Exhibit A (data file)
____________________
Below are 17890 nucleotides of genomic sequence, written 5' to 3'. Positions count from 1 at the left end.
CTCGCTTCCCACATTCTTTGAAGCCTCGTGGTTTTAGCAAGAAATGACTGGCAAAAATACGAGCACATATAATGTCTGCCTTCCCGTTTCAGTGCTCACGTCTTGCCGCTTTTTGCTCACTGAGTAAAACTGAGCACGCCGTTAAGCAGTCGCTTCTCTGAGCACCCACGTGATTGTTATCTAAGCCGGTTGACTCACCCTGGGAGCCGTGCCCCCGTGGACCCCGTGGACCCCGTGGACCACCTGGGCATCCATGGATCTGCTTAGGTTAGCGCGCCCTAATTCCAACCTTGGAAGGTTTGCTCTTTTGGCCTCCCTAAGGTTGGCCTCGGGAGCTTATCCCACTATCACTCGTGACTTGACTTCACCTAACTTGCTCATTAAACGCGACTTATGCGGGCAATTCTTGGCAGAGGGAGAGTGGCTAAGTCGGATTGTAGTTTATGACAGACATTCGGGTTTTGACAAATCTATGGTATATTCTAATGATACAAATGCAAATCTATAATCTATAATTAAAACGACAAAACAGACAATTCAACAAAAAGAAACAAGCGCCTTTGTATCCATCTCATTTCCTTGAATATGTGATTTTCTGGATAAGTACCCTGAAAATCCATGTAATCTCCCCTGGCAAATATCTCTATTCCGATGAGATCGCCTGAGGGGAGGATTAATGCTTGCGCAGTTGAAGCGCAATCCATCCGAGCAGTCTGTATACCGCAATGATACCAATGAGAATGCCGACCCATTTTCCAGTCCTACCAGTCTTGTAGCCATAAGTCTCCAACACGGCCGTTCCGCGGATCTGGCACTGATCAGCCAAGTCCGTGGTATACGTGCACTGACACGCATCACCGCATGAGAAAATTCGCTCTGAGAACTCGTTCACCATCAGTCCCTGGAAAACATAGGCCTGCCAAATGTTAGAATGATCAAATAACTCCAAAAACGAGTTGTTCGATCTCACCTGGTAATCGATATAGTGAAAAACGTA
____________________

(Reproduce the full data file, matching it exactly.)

Below are 17890 nucleotides of genomic sequence, written 5' to 3'. Positions count from 1 at the left end.
CTCGCTTCCCACATTCTTTGAAGCCTCGTGGTTTTAGCAAGAAATGACTGGCAAAAATACGAGCACATATAATGTCTGCCTTCCCGTTTCAGTGCTCACGTCTTGCCGCTTTTTGCTCACTGAGTAAAACTGAGCACGCCGTTAAGCAGTCGCTTCTCTGAGCACCCACGTGATTGTTATCTAAGCCGGTTGACTCACCCTGGGAGCCGTGCCCCCGTGGACCCCGTGGACCCCGTGGACCACCTGGGCATCCATGGATCTGCTTAGGTTAGCGCGCCCTAATTCCAACCTTGGAAGGTTTGCTCTTTTGGCCTCCCTAAGGTTGGCCTCGGGAGCTTATCCCACTATCACTCGTGACTTGACTTCACCTAACTTGCTCATTAAACGCGACTTATGCGGGCAATTCTTGGCAGAGGGAGAGTGGCTAAGTCGGATTGTAGTTTATGACAGACATTCGGGTTTTGACAAATCTATGGTATATTCTAATGATACAAATGCAAATCTATAATCTATAATTAAAACGACAAAACAGACAATTCAACAAAAAGAAACAAGCGCCTTTGTATCCATCTCATTTCCTTGAATATGTGATTTTCTGGATAAGTACCCTGAAAATCCATGTAATCTCCCCTGGCAAATATCTCTATTCCGATGAGATCGCCTGAGGGGAGGATTAATGCTTGCGCAGTTGAAGCGCAATCCATCCGAGCAGTCTGTATACCGCAATGATACCAATGAGAATGCCGACCCATTTTCCAGTCCTACCAGTCTTGTAGCCATAAGTCTCCAACACGGCCGTTCCGCGGATCTGGCACTGATCAGCCAAGTCCGTGGTATACGTGCACTGACACGCATCACCGCATGAGAAAATTCGCTCTGAGAACTCGTTCACCATCAGTCCCTGGAAAACATAGGCCTGCCAAATGTTAGAATGATCAAATAACTCCAAAAACGAGTTGTTCGATCTCACCTGGTAATCGATATAGTGAAAAACGTA